While there have been limited complaints about the impending execution of members of Saddam Hussein's family, Hashim's case has proven much more controversial, prompting outcry in political circles and among ordinary soldiers.
Sultan Hashim's death sentence underscores Iraq's deep divisions
BAGHDAD // The transfer of a former Iraqi defence minister, convicted of crimes against humanity, to Baghdad where he is sentenced to death has reopened old wounds and is stoking simmering political tensions.
Sultan Hashim is one of five top officials from Saddam Hussein's regime sentenced to execution by Iraqi courts. Together with two of the former president's half-brothers and dozens of other senior prisoners, he was turned over from US to Iraqi custody this week, bringing the date of his death closer.
But, while there have been limited complaints about the impending execution of members of Saddam Hussein's family, Hashim's case has proven much more controversial, prompting outcry in political circles and among ordinary soldiers.
The objections produced an unusually quick reaction from Iraq's political elite and, on Wednesday, the presidency council announced it had stayed the execution of Hashim and Hussein Rasheed, a former army chief of staff. The reprieve was not extended to other prisoners facing capital punishment.
Hashim's case embodies many of the complex issues of sectarian and ethnic identity, nationalism, modern day politics and history that Iraq continues to struggle to accommodate.
Iraq's Kurdish minority knows the former defence chief as a major figure of the murderous Anfal campaign from 1986 to 1989, when Iraq's military killed as many as 180,000 Kurdish rebels and civilians, carrying out the infamous chemical gas attack on the town of Halabja.
It was for his role in Anfal that Hashim was condemned to death in June 2007.
As a prominent officer during the Iran-Iraq war of the 1980s, the former defence minister also gained powerful enemies in Tehran, which has never forgiven Baghdad for starting the eight-year conflict.
Iraq's current political leadership, headed by Prime Minister Nouri Al Maliki, took a similar view of that war. Mr Al Maliki's Dawa party fought a guerrilla campaign alongside Tehran against Saddam Hussein and, by extension, against Hashim, who was serving as a brigade commander at the time.
Just as powerful Iraqi political blocs revile him over the Iran-Iraq war, Hashim is also venerated for that same role by popular Iraqi nationalist forces.
Rather than seeing a villain allied with a brutal dictator, they see a devoted patriot who fought honourably for his country.
Supporters also dismiss the Anfal accusations, questioning the level of his involvement. Some even quietly recall that Iraqi Kurdish guerrillas had sided with Iran during the war, an act regarded at the time by Baghdad as treachery and deserving of a ruthless military response.
"Executing Sultan Hashim would be a big mistake," said Hassan Al Alawi, a member of parliament from the Iraqiyya bloc. "He is a symbol of the Iraqi army, he was a man of integrity and he is still admired by Iraqi soldiers. Hashim was never a politician, he was not a loyal Baathist but he was a loyal Iraqi."
Mr Al Alawi warned that "dangerous political issues" would be exacerbated unless a solution can be found to Mr Hashim's case that satisfies his backers.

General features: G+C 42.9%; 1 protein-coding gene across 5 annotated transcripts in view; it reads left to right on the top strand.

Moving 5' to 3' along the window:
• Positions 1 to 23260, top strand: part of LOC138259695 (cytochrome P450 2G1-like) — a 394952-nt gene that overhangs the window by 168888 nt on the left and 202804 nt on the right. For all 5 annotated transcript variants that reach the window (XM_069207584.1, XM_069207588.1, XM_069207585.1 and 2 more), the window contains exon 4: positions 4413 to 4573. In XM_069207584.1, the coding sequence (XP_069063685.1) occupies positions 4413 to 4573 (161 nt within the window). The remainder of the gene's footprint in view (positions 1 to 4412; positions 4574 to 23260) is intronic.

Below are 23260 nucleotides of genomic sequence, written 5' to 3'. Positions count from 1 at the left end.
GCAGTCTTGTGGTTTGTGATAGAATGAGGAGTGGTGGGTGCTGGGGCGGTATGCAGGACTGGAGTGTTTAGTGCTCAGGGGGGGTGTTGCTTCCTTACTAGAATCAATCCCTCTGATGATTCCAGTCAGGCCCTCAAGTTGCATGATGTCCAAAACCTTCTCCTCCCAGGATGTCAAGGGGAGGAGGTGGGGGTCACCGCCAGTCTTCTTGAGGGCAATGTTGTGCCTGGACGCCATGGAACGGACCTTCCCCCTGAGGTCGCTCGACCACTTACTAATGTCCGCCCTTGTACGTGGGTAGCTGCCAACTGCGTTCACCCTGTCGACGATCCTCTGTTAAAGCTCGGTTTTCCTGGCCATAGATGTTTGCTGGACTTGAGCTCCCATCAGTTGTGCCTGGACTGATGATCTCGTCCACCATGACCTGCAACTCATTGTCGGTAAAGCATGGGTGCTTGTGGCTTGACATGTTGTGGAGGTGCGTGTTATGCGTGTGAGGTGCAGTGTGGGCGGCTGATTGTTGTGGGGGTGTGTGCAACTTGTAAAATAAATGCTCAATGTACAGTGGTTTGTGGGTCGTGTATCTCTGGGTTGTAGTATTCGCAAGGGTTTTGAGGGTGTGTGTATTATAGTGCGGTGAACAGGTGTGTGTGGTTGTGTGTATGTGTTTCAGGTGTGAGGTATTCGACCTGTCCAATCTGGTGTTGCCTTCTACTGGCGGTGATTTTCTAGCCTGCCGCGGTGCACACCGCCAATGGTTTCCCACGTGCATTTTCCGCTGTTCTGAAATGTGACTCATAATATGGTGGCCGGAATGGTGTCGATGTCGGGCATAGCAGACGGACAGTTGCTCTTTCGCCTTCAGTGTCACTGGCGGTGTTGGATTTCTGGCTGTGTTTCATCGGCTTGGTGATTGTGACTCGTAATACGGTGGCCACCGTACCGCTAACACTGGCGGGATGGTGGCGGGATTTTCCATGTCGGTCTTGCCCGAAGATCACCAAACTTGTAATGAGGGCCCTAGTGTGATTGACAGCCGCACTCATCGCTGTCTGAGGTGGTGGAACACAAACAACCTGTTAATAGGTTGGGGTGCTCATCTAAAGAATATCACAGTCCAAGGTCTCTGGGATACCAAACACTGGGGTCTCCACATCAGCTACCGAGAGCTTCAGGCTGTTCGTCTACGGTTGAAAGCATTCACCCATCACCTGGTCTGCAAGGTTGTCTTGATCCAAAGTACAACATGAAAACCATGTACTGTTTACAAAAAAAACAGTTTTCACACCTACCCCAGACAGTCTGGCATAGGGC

"The Iraqi political process has enough problems at the moment without adding this, it's the last thing we need," he said.
Sectarian undertones are unavoidably present. In broad terms, the Shiite-dominated government and its supporters, including the Kurdish blocs, want the execution to go ahead. Iraqiyya, a reluctant member of the national coalition government with a strong Sunni and nationalist constituency, has made clear its reservations about the punishment.
Crucially, tensions between Mr Al Maliki's ruling bloc and Iraqiyya, his closest rival during last year's elections are currently in a heightened state. Iraqiyya won more seats than the prime minister, but was unable to form a workable majority government.
Iraqiyya says Mr Al Maliki is concentrating authority in his own hands and has reneged on a power-sharing agreement struck as part of the deal allowing him a second term of office. The coalition has been close to collapse for months.
The Hashim case has opened up yet another area of dispute, replete with sectarian and ethnic sensitivity.
"Sentencing against Sultan Hashim was legal and it would frustrate many Iraqis and particularly the Kurdish community if it were to be dropped," said Mahmoud Hassan, a former judge and sitting MP, who said he regretted the politicisation of the case.
Another critical point of consideration is the effect Mr Hashim's sentence has had on the army.
"Officers currently serving in the armed forces look at this and they think to themselves, 'This can happen to me too, I can be sentenced to death in future for carrying out my orders now, if we have a change of political mood'," said Hashim Al Jabouri, a former Iraqi army general who works as an independent military analyst.
"This whole affair is undermining the loyalty of the army which already doesn't really trust the political leadership," he added.
"They wonder why they should stand behind Al Maliki in a difficult situation, they view this sentencing as a gift to Iran to settle old scores."
Among the rank and file who fought during the Iran-Iraq war, Hashim remains highly popular. They see political conspiracy in his imprisonment, not justice.
"He was a humble man, a great leader and he respected us, he was a moral man," said Mohannad Al Wadi, a former conscript who served under Hashim's command.
"I don't think he had anything to do with crimes against humanity, he was a patriot, Iraq should be proud of him."